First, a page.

Hints of reform in the Catholic Church are welcome

The matter in question is whether priests should be allowed to marry

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The Independent Online

When considering any organised religion – let alone one as old and institutionalised as the Catholic Church – it would be unwise to expect change to come quickly, if, indeed, at all. But there are now discernible glimmers of shifting sentiment that may yet turn into real progress.

The matter in question is whether priests should be allowed to marry. While in the Anglican tradition they may, their Catholic counterparts have been bound by vows of abstinence since the fourth century. Now, however, a softer tone from the Vatican suggests that the tide may finally be turning. The Catholic weeklyThe Tablet reports that on a visit to Brazil earlier this month Pope Francis responded somewhat equivocally to  a bishop’s suggestion that it was time for the  ordination of married men.

It is as well not to overstate the case – the Holy Father’s response was notable for its failing categorically to rule such a development out, rather than for any ruling of it in. But every revolution must start somewhere. And already there is more than just the pontiff’s ambiguities to go on. As The Independent reports today, three British bishops have spoken out in support of a change in the rules. Meanwhile, although the Roman Catholic Church in England and Wales is refusing to publish its own local results, it is nonetheless significant that the Vatican  has conducted a worldwide survey of sexual ethics, touching on such sensitive topics as contraception and homosexuality.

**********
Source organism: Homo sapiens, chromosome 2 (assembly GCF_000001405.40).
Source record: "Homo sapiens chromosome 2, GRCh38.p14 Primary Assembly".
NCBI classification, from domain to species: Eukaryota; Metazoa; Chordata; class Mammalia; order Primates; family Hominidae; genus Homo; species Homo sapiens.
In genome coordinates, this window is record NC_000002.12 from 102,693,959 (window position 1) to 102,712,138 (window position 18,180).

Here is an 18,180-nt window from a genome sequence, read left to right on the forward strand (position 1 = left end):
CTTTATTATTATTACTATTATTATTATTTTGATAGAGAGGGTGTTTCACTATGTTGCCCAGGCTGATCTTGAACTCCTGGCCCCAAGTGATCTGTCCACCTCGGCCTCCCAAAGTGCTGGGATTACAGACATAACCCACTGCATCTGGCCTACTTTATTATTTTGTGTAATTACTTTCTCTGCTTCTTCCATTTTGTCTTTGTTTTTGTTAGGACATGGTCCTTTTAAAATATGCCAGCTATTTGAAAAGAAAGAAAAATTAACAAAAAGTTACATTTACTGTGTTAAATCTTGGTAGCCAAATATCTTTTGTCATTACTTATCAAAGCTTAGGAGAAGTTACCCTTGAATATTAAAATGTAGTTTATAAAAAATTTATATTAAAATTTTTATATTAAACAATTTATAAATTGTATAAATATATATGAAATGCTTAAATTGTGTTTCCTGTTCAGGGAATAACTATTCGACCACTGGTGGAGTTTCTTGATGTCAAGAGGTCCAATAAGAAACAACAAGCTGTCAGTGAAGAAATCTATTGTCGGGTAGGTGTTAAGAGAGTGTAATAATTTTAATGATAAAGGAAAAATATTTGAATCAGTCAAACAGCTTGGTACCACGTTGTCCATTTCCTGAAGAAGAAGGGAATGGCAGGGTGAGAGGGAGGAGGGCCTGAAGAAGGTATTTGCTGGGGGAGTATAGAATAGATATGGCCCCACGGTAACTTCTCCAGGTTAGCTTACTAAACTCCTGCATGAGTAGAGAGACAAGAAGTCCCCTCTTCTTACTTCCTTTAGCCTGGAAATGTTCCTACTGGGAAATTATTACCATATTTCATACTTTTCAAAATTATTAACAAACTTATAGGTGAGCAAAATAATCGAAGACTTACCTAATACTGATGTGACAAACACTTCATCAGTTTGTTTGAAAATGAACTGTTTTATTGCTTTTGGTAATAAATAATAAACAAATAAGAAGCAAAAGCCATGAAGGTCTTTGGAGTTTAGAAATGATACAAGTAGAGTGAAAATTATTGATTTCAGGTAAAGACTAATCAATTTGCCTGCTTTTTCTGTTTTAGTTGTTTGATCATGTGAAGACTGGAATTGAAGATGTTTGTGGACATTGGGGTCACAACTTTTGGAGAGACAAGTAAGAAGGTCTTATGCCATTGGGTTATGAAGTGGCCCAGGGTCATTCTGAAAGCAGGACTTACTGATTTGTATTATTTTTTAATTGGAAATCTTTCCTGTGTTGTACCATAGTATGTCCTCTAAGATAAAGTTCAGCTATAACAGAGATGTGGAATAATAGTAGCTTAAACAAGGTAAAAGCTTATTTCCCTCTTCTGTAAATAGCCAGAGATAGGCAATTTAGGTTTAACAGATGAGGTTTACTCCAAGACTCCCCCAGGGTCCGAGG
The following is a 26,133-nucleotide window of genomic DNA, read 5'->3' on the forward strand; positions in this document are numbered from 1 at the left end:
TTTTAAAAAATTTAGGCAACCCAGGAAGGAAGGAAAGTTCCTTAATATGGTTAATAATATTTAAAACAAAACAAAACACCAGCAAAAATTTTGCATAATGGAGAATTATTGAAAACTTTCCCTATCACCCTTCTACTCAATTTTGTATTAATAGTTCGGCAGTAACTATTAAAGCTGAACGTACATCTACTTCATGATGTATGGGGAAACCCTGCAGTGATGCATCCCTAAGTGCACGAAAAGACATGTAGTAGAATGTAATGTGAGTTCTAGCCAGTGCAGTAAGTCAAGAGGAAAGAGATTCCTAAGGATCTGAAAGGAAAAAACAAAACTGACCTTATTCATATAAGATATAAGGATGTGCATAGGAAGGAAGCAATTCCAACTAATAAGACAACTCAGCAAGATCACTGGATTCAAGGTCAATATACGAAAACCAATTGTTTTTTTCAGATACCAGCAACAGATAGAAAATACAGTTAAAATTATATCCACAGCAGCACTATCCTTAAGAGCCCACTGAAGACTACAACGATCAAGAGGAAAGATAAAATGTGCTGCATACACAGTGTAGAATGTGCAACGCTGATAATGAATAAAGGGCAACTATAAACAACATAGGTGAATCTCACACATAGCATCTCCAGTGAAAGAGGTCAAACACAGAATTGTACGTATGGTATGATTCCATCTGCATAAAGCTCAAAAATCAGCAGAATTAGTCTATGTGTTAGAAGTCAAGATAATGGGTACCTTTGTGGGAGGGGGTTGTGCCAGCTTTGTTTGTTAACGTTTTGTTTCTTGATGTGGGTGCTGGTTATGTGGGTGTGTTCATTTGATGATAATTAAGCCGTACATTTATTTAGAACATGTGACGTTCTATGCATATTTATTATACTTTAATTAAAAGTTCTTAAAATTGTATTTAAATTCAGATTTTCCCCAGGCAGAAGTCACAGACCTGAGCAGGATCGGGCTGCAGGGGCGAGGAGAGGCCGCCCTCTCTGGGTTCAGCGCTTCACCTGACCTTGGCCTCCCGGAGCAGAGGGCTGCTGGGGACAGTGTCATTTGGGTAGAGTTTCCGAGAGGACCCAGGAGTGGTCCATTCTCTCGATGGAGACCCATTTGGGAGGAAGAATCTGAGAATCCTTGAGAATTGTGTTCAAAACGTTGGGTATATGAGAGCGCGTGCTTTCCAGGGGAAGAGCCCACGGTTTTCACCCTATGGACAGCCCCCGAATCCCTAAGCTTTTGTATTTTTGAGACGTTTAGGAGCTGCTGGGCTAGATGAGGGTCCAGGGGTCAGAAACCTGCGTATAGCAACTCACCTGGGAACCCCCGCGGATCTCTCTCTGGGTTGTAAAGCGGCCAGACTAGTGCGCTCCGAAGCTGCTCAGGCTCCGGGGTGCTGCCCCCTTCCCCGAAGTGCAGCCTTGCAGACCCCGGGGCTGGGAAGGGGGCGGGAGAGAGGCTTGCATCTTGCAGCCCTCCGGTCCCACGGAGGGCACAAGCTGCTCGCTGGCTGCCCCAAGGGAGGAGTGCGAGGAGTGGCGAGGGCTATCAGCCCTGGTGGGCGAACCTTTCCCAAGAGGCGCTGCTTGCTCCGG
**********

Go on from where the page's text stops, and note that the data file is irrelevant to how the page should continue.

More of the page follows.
All of which adds up to an encouraging picture of a profoundly traditionalist institution reconsidering its relationship with the modern world. Not before time. The appalling revelations of clerical child abuse are the most compelling possible argument for reform.

It would be a mistake to expect too much from Pope Francis, even so. For all the high expectations fostered by his dislike of the trappings of office, his exhortations of compassion for homosexuals and his concern for the plight of the poor, the church will not join the 21st century in a single bound. Signs that the leadership may be open to change are welcome, though; and efforts to normalise the priesthood with the ordination of married men is a fine place to start.